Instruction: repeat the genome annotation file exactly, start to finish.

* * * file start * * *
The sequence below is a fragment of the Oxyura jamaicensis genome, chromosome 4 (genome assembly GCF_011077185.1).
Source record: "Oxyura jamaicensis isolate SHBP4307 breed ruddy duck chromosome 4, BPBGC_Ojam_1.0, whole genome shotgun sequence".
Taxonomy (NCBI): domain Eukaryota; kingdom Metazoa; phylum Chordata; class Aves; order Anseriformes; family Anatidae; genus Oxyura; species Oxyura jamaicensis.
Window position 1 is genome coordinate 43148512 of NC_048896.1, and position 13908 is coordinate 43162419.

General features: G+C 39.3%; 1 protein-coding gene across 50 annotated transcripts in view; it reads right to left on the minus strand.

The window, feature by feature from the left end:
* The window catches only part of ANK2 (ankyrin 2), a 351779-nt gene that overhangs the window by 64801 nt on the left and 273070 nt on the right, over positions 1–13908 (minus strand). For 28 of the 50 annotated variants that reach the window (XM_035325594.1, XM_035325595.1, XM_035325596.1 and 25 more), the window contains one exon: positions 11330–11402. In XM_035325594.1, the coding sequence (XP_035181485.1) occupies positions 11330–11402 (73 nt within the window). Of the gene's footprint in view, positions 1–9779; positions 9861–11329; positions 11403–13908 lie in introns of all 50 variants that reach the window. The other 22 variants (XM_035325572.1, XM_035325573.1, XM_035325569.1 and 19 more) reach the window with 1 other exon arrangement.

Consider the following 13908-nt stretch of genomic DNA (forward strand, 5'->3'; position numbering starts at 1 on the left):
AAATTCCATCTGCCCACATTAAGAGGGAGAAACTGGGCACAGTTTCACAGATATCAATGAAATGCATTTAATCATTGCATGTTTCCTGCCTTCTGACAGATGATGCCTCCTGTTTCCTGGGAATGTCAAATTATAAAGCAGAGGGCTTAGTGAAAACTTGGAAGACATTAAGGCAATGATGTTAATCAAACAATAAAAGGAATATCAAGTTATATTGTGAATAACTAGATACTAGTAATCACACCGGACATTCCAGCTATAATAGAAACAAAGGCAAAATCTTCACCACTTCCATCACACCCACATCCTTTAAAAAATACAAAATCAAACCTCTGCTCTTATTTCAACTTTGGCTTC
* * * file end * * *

The sequence below is a fragment of the Oxyura jamaicensis genome, chromosome 4 (genome assembly GCF_011077185.1).
Source record: "Oxyura jamaicensis isolate SHBP4307 breed ruddy duck chromosome 4, BPBGC_Ojam_1.0, whole genome shotgun sequence".
Taxonomy (NCBI): domain Eukaryota; kingdom Metazoa; phylum Chordata; class Aves; order Anseriformes; family Anatidae; genus Oxyura; species Oxyura jamaicensis.
Window position 1 is genome coordinate 43148512 of NC_048896.1, and position 13908 is coordinate 43162419.

General features: G+C 39.3%; 1 protein-coding gene across 50 annotated transcripts in view; it reads right to left on the minus strand.

The window, feature by feature from the left end:
* The window catches only part of ANK2 (ankyrin 2), a 351779-nt gene that overhangs the window by 64801 nt on the left and 273070 nt on the right, over positions 1–13908 (minus strand). For 28 of the 50 annotated variants that reach the window (XM_035325594.1, XM_035325595.1, XM_035325596.1 and 25 more), the window contains one exon: positions 11330–11402. In XM_035325594.1, the coding sequence (XP_035181485.1) occupies positions 11330–11402 (73 nt within the window). Of the gene's footprint in view, positions 1–9779; positions 9861–11329; positions 11403–13908 lie in introns of all 50 variants that reach the window. The other 22 variants (XM_035325572.1, XM_035325573.1, XM_035325569.1 and 19 more) reach the window with 1 other exon arrangement.

Consider the following 13908-nt stretch of genomic DNA (forward strand, 5'->3'; position numbering starts at 1 on the left):
AAATTCCATCTGCCCACATTAAGAGGGAGAAACTGGGCACAGTTTCACAGATATCAATGAAATGCATTTAATCATTGCATGTTTCCTGCCTTCTGACAGATGATGCCTCCTGTTTCCTGGGAATGTCAAATTATAAAGCAGAGGGCTTAGTGAAAACTTGGAAGACATTAAGGCAATGATGTTAATCAAACAATAAAAGGAATATCAAGTTATATTGTGAATAACTAGATACTAGTAATCACACCGGACATTCCAGCTATAATAGAAACAAAGGCAAAATCTTCACCACTTCCATCACACCCACATCCTTTAAAAAATACAAAATCAAACCTCTGCTCTTATTTCAACTTTGGCTTC